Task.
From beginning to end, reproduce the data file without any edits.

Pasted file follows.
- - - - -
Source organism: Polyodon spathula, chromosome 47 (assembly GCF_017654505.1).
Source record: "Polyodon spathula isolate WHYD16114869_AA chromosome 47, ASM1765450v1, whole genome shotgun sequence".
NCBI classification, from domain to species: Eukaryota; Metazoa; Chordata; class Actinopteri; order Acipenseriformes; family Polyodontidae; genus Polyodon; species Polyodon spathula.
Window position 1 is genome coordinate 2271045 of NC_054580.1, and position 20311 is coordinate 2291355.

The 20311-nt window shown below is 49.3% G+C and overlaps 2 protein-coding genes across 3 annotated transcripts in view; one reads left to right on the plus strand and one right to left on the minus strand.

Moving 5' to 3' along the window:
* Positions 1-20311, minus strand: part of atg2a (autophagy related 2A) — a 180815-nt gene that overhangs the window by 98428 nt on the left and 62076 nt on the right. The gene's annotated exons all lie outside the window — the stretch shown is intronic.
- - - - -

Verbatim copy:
Source organism: Polyodon spathula, chromosome 47 (assembly GCF_017654505.1).
Source record: "Polyodon spathula isolate WHYD16114869_AA chromosome 47, ASM1765450v1, whole genome shotgun sequence".
NCBI classification, from domain to species: Eukaryota; Metazoa; Chordata; class Actinopteri; order Acipenseriformes; family Polyodontidae; genus Polyodon; species Polyodon spathula.
Window position 1 is genome coordinate 2271045 of NC_054580.1, and position 20311 is coordinate 2291355.

The 20311-nt window shown below is 49.3% G+C and overlaps 2 protein-coding genes across 3 annotated transcripts in view; one reads left to right on the plus strand and one right to left on the minus strand.

Moving 5' to 3' along the window:
* Positions 1-20311, minus strand: part of atg2a (autophagy related 2A) — a 180815-nt gene that overhangs the window by 98428 nt on the left and 62076 nt on the right. The gene's annotated exons all lie outside the window — the stretch shown is intronic.